Joe BidenFunding for the US Cancer Moonshot may be wobbling around uncertain, but this week advisers to the project laid out a wide-ranging wishlist of research targets. 

In a report published September 7, tumour profiling and immunotheraoy treatments are highlighted as two areas with great promise. The expert panel – whose members include leading researchers, physicians and patient advocates – also recommended the creation of a new national database to which cancer patients could submit the genetic profiles of their tumours. 

The idea behind the network is to improve physician and research access to tumour data, and to aid in enrolling specific patients for clinical trials. The system would allow patients to ‘pre-register’ for trials when submitting their data, and allow researchers to make broad observations about the genetics of different cancers and the impact of different therapies.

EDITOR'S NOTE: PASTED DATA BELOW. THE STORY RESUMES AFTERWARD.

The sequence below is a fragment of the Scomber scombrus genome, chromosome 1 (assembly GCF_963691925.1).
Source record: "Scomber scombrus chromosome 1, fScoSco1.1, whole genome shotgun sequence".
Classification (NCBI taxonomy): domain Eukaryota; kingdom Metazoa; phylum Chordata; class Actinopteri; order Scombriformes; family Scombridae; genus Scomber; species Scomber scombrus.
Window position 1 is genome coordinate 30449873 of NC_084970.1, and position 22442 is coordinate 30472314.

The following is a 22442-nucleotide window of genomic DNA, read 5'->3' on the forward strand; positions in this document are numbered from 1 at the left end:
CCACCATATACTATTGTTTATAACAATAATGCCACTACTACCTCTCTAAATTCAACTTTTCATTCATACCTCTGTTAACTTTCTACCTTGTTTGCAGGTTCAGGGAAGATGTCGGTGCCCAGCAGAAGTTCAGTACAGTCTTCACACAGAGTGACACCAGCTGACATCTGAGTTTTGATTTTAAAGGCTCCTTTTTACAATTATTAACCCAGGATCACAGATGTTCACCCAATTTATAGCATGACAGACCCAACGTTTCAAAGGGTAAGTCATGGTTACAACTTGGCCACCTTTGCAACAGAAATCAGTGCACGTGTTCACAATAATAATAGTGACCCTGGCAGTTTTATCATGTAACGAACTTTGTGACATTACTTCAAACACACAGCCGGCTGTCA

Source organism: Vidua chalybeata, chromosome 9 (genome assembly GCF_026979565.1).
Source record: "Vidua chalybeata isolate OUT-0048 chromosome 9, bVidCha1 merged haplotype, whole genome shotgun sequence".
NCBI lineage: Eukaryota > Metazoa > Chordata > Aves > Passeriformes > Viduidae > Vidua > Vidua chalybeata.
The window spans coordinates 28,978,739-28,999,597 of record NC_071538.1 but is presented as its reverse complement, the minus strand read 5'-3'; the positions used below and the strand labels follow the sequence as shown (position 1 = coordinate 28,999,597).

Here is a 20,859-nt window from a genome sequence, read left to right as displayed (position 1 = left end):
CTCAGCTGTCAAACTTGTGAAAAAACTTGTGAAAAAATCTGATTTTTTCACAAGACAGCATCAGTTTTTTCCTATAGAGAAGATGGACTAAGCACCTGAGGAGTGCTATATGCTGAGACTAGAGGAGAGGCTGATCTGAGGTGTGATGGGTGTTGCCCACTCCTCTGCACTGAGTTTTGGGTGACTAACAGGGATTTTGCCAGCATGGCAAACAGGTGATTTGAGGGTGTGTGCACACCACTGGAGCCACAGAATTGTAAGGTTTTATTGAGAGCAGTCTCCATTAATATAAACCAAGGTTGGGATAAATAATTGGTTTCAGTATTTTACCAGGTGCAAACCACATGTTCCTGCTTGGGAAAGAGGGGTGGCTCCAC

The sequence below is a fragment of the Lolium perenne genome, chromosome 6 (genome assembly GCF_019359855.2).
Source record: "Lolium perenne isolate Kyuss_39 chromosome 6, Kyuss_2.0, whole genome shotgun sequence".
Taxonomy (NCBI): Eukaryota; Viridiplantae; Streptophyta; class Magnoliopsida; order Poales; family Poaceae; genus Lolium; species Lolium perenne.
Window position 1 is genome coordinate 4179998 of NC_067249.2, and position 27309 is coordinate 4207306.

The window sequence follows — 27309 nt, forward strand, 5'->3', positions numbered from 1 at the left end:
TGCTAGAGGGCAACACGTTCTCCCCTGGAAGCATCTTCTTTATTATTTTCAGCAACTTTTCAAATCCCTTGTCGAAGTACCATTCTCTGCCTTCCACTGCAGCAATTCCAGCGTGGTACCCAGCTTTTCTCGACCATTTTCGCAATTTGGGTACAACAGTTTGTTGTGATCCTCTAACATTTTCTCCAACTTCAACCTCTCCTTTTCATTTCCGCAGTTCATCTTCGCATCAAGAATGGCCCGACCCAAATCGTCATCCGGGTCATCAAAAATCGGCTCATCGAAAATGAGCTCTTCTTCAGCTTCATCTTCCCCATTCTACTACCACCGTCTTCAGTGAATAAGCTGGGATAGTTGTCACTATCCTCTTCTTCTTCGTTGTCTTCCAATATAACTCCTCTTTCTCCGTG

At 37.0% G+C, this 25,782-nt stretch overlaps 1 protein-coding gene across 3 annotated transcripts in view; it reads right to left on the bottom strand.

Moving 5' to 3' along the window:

The list also called for research into advanced imaging techniques and drug-delivery systems, and a 3D ‘cancer atlas’ that would map out how tumours interact with neighbouring cells. 

Launched in January 2016, the Moonshot is intended to double the pace of US cancer research over the next five years. However, while Congress works on the budget for next year, the project remains in financial limbo. The NIH has requested $680 million dollars for 2017 to drive the moonshot forward, but so far lawmakers have requested more details before they can commit the funds. 

If the funds are not forthcoming before Congress sets the 2017 government budget, then full funding may be delayed until 2018. This according to Matt Hourihan, director of research and development budget and policy programme at the American Association for the Advancement of Science in Washington DC.